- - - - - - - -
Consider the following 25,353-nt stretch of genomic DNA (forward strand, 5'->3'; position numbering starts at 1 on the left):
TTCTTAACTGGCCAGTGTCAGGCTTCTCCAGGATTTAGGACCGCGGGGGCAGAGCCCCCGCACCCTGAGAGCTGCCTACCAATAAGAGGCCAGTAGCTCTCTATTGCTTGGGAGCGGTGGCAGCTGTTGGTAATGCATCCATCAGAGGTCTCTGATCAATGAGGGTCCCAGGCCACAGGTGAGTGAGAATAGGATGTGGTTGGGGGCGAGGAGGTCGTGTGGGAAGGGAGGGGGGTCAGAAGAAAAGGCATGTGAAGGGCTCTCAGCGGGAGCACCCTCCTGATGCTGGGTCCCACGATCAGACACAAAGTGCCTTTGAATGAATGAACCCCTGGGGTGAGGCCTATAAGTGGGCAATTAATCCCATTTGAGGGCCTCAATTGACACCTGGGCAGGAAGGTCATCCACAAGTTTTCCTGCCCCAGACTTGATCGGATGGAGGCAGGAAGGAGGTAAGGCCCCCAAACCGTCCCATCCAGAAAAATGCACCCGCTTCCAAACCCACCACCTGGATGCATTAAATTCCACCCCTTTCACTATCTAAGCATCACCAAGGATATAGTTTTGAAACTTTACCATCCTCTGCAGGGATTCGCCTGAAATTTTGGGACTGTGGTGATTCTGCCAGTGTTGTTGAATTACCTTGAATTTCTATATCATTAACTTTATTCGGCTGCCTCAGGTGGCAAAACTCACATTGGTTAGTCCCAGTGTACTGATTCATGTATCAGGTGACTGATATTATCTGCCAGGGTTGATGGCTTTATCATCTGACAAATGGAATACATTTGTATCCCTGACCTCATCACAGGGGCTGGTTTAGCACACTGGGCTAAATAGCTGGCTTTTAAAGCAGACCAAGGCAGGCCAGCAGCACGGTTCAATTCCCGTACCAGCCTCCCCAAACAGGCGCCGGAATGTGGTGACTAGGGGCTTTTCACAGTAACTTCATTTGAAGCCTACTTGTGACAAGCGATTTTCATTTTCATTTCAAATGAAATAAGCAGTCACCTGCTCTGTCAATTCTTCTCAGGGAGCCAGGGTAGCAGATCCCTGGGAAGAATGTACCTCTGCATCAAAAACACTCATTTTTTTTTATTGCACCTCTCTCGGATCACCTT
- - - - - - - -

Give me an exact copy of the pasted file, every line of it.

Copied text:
Consider the following 25,353-nt stretch of genomic DNA (forward strand, 5'->3'; position numbering starts at 1 on the left):
TTCTTAACTGGCCAGTGTCAGGCTTCTCCAGGATTTAGGACCGCGGGGGCAGAGCCCCCGCACCCTGAGAGCTGCCTACCAATAAGAGGCCAGTAGCTCTCTATTGCTTGGGAGCGGTGGCAGCTGTTGGTAATGCATCCATCAGAGGTCTCTGATCAATGAGGGTCCCAGGCCACAGGTGAGTGAGAATAGGATGTGGTTGGGGGCGAGGAGGTCGTGTGGGAAGGGAGGGGGGTCAGAAGAAAAGGCATGTGAAGGGCTCTCAGCGGGAGCACCCTCCTGATGCTGGGTCCCACGATCAGACACAAAGTGCCTTTGAATGAATGAACCCCTGGGGTGAGGCCTATAAGTGGGCAATTAATCCCATTTGAGGGCCTCAATTGACACCTGGGCAGGAAGGTCATCCACAAGTTTTCCTGCCCCAGACTTGATCGGATGGAGGCAGGAAGGAGGTAAGGCCCCCAAACCGTCCCATCCAGAAAAATGCACCCGCTTCCAAACCCACCACCTGGATGCATTAAATTCCACCCCTTTCACTATCTAAGCATCACCAAGGATATAGTTTTGAAACTTTACCATCCTCTGCAGGGATTCGCCTGAAATTTTGGGACTGTGGTGATTCTGCCAGTGTTGTTGAATTACCTTGAATTTCTATATCATTAACTTTATTCGGCTGCCTCAGGTGGCAAAACTCACATTGGTTAGTCCCAGTGTACTGATTCATGTATCAGGTGACTGATATTATCTGCCAGGGTTGATGGCTTTATCATCTGACAAATGGAATACATTTGTATCCCTGACCTCATCACAGGGGCTGGTTTAGCACACTGGGCTAAATAGCTGGCTTTTAAAGCAGACCAAGGCAGGCCAGCAGCACGGTTCAATTCCCGTACCAGCCTCCCCAAACAGGCGCCGGAATGTGGTGACTAGGGGCTTTTCACAGTAACTTCATTTGAAGCCTACTTGTGACAAGCGATTTTCATTTTCATTTCAAATGAAATAAGCAGTCACCTGCTCTGTCAATTCTTCTCAGGGAGCCAGGGTAGCAGATCCCTGGGAAGAATGTACCTCTGCATCAAAAACACTCATTTTTTTTTATTGCACCTCTCTCGGATCACCTT